Barbara Stanwyck instructs us on how to properly court a man.
For two solid decades I dated. Sometimes I had a boyfriend for a few years, other times, I just saw someone for a couple months. This version of boyfriend once meant a peeing-off-my balcony-drunk man because he thought it was hilarious and cool. (Despite a fully-functioning bathroom as far away from you to this screen.) The moral of the story is that sometimes, I didn’t make the best choices in men. Also, it’s possible I’m not young.
Sometimes, I did meet a great and worthy man. Then, I would mask my keen feelings of attraction with modern courtship rules, which meant that I would really, really, really like him without ever letting him know how much. To me, telling a man that I was enamored was equivalent to walking through Hollywood wearing nothing more than pasties and a thong. It would mean I would be exposed, naked, and most of all, exposed and naked for possible rejection.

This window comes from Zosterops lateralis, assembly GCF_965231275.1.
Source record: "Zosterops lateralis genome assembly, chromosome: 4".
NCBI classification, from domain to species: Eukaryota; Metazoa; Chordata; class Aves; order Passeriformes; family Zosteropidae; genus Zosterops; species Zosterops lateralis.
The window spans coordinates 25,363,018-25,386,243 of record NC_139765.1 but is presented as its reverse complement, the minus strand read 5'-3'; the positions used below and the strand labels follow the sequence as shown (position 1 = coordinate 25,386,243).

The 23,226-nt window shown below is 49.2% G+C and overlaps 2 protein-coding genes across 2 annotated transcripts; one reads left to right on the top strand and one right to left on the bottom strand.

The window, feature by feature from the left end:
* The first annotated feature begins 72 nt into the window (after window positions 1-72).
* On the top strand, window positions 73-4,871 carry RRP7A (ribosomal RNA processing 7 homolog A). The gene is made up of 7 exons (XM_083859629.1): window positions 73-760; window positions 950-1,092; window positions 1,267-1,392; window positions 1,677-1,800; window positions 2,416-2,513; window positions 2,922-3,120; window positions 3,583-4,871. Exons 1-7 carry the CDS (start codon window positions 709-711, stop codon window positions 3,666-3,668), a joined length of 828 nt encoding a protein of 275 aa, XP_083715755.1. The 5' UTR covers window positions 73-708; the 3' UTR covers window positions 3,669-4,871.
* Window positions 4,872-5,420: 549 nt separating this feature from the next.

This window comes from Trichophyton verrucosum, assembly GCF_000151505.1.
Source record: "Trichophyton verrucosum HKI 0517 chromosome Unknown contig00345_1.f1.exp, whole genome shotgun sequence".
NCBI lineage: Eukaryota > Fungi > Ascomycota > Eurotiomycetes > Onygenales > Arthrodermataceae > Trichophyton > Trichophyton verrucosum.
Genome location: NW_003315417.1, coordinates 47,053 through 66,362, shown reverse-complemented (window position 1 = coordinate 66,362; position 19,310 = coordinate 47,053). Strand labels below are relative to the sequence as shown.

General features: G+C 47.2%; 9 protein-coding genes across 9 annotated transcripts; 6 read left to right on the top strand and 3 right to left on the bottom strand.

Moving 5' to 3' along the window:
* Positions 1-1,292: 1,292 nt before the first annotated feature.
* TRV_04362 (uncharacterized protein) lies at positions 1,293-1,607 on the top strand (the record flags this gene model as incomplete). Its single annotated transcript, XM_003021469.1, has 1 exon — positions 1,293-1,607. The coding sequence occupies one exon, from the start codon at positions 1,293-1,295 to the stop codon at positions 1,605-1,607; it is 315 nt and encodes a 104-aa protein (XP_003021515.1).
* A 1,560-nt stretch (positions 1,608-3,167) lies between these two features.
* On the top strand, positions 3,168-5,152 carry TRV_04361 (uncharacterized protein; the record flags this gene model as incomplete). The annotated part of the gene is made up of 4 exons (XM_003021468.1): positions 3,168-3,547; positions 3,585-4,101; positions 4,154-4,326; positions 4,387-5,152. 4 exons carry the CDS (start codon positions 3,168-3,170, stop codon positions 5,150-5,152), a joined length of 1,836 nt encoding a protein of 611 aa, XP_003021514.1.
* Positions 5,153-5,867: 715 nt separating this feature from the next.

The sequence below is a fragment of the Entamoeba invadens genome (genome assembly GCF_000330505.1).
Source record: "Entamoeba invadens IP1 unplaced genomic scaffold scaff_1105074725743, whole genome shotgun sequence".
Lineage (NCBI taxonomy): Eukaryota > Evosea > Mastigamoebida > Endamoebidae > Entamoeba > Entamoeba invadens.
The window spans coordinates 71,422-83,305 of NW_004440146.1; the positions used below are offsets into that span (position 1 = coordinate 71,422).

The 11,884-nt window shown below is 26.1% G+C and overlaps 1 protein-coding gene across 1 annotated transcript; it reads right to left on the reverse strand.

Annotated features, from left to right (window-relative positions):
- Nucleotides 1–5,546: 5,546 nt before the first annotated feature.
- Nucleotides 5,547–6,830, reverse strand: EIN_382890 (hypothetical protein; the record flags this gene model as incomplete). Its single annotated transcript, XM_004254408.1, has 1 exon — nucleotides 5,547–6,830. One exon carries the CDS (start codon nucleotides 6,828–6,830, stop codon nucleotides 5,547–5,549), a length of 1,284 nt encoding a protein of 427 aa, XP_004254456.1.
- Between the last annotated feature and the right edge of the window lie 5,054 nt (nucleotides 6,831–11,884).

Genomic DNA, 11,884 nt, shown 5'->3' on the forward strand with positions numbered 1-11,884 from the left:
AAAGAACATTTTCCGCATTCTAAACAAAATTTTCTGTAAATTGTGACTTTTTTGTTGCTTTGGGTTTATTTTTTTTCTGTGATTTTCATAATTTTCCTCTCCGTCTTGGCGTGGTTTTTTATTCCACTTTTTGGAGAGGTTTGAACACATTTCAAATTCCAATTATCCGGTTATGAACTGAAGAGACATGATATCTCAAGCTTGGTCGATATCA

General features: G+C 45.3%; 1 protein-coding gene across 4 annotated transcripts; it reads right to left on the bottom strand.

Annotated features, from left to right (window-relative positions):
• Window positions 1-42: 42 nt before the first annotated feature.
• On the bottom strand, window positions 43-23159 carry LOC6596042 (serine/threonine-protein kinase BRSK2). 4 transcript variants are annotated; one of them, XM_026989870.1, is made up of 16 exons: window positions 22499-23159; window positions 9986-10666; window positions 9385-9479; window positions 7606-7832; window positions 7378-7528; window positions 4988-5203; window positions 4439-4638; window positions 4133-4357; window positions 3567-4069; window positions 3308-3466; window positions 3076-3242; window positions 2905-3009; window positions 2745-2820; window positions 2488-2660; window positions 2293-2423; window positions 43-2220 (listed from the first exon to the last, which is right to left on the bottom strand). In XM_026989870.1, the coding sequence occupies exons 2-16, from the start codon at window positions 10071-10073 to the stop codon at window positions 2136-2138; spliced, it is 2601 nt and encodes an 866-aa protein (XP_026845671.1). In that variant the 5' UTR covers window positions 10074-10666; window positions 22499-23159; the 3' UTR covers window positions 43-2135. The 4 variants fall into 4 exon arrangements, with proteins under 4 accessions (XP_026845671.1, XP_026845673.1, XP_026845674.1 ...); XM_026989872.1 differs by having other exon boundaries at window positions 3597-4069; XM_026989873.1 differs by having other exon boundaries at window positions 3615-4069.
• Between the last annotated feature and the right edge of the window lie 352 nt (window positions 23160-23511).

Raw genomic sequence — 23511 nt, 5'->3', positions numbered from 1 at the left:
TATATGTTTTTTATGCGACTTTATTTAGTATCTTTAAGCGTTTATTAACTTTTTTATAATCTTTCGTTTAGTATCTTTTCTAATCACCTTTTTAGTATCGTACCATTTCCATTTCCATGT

So if I could do it all over again, I would immediately revise all of my dating exploits in the following manner.
In the 1941 comedy Ball of Fire, Sugarpuss O’Shea (Barbara Stanwyck) shows us how to properly court a man. Here, Stanwyck plays a gangster moll on the run who takes refuge with scholarly Professor Bertram Potts (Gary Cooper). Ball of Fire, partially penned by Billy Wilder, is loosely adapted from Snow White. This makes Stanwyck our enchanted princess while Cooper stands in for one of the dwarves.
But Stanwyck is no Disney lily of the field. She reminds us of the importance of sass and truth when dating afield. Of the proper way to lay out our feelings on the table. We all can be Sugarpuss O’Sheas when it comes to wooing our preferred sex. We just have to hide the pasties and learn from poor choices in toilet-challenged boyfriends.